On a daily basis, you likely think more about how nice your home looks and how much you enjoy the layout and floor plan of it. Then when the power bill comes each month, you wonder about your home’s efficiency. Of course you can’t install a full solar system for a reasonable price nor can you feasibly switch to a woodstove for heat and no air conditioning in the summer. There are, however, a few common sense upgrades you can make to your house which really aren’t very expensive in the overall scheme of home ownership and will pay for themselves in value should you ever decide to sell.


Properly functioning windows are one of the easiest ways to improve your home’s efficiency. The first thing you’ll notice is when the windows are easy to open and close you’ll use them for a fresh breeze throughout the home, reducing the run time of your air conditioner. When they close securely they will keep the heat in during the winter rather leaving an uncomfortable cold draft to blow across the room. Windows really don’t cost much to replace comparative to other routine maintenance costs and upgrades, and will pay for themselves over time in the amount of energy savings they provide.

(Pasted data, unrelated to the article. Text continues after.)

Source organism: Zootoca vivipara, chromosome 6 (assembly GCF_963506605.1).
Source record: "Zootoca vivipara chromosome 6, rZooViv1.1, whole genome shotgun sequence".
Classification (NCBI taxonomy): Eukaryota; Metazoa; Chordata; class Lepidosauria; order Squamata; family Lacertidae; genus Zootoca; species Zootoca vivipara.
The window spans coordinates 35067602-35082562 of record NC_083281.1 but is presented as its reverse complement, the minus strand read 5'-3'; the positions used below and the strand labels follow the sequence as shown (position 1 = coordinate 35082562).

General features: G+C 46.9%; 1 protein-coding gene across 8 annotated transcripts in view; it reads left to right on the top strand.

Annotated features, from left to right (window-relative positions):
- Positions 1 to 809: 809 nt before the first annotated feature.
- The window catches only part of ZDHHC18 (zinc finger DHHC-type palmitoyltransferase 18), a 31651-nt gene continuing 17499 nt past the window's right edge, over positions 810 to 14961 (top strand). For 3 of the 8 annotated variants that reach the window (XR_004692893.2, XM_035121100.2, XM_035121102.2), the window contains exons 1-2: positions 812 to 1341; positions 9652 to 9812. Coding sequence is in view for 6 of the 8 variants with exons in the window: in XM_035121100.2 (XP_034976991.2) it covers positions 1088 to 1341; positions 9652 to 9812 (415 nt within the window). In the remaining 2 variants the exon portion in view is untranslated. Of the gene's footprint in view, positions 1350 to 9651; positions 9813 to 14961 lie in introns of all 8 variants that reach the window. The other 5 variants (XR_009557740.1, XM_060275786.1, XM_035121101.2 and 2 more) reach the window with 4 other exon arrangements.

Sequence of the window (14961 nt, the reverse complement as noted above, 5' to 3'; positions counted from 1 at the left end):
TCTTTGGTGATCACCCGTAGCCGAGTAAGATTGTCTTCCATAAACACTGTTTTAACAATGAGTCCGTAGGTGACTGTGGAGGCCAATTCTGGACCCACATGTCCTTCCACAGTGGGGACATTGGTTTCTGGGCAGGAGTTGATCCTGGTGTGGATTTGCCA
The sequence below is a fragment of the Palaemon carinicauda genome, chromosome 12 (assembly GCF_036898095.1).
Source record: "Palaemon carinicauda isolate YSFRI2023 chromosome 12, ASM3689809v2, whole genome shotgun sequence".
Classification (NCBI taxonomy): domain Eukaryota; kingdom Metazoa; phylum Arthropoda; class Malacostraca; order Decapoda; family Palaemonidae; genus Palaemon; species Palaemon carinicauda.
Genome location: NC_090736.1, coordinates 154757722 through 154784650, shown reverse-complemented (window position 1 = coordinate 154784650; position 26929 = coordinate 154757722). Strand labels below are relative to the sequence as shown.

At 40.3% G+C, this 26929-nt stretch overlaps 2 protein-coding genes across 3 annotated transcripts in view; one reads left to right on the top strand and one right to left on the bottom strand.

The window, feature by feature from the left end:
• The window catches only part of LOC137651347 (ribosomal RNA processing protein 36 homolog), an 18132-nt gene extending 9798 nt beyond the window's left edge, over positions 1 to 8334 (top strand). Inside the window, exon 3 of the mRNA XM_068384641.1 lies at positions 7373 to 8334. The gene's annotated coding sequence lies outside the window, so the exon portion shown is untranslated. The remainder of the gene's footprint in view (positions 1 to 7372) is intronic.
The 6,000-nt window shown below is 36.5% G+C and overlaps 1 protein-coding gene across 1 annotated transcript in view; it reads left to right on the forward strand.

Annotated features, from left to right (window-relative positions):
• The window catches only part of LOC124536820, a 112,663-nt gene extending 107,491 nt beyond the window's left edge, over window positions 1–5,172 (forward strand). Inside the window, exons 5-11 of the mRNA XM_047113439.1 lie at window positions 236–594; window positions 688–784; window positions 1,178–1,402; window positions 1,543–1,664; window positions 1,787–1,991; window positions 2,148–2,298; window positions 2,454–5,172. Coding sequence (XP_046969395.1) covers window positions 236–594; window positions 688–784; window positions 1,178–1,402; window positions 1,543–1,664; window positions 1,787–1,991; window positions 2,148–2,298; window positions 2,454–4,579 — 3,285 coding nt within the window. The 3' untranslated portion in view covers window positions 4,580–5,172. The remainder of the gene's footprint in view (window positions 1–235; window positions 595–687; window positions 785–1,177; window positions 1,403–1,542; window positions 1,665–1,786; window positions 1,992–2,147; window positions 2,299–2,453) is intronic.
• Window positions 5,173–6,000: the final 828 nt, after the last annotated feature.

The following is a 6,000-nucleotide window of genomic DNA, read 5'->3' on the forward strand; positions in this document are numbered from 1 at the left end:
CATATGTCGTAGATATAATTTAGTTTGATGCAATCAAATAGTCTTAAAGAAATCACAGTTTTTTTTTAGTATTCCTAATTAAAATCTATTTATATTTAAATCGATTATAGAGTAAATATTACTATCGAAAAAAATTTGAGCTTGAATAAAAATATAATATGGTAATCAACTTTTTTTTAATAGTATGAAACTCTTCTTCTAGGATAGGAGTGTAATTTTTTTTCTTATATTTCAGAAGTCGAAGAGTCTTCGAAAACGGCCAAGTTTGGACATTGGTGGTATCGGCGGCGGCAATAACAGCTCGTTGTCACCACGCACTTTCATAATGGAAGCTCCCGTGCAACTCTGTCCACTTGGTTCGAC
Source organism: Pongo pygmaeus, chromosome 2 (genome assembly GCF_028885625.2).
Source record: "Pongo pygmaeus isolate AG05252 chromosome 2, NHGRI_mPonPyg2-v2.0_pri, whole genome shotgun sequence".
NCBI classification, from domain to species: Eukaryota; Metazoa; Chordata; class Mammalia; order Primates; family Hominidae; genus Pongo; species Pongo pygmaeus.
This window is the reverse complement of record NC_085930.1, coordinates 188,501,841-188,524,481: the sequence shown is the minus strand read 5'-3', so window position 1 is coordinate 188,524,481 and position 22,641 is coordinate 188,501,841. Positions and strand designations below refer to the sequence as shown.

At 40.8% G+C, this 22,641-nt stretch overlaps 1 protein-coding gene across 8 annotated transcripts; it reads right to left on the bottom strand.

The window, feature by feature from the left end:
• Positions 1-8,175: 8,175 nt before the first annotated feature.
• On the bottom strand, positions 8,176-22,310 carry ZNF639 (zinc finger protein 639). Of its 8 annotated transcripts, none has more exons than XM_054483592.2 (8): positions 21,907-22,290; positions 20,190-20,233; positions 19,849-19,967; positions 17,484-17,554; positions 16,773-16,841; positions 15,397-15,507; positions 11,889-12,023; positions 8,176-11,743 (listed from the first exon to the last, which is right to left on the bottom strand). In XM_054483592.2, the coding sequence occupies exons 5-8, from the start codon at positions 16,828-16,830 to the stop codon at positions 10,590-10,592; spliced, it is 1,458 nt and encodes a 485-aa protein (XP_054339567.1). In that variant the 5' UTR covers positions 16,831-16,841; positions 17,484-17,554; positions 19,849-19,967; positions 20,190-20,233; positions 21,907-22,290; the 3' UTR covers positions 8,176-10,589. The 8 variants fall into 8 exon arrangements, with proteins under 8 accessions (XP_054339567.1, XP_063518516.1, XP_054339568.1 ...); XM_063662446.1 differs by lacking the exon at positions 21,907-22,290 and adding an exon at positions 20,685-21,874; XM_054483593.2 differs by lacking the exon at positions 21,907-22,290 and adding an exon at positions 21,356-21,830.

Second to windows, improper insulation is typically a common source of energy loss and lack of efficiency for the house. Simply adding extra insulation in the attic can reduce your heating bill while assuring the basement or crawl space is appropriately insulated will help with your summer cooling expense. The walls are a bit more difficult to add insulation, however, modern siding systems have insulation built in and can be a way to efficiently enclose the envelope of your house so you can focus on heating and cooling inside instead of trying to air condition the entire neighborhood.


Your roof is your house’s first defense against the weather and is key toward maintaining your home’s efficiency. Not only does the roof keep the rain out of your home, but if properly designed in conjunction with an appropriate gutter system it can move the water where you want it for lawn or garden irrigation or simply to get the water away from where it can possibly damage the foundation or structure of your house. The roof does require regular inspection and maintenance to continue to perform its function.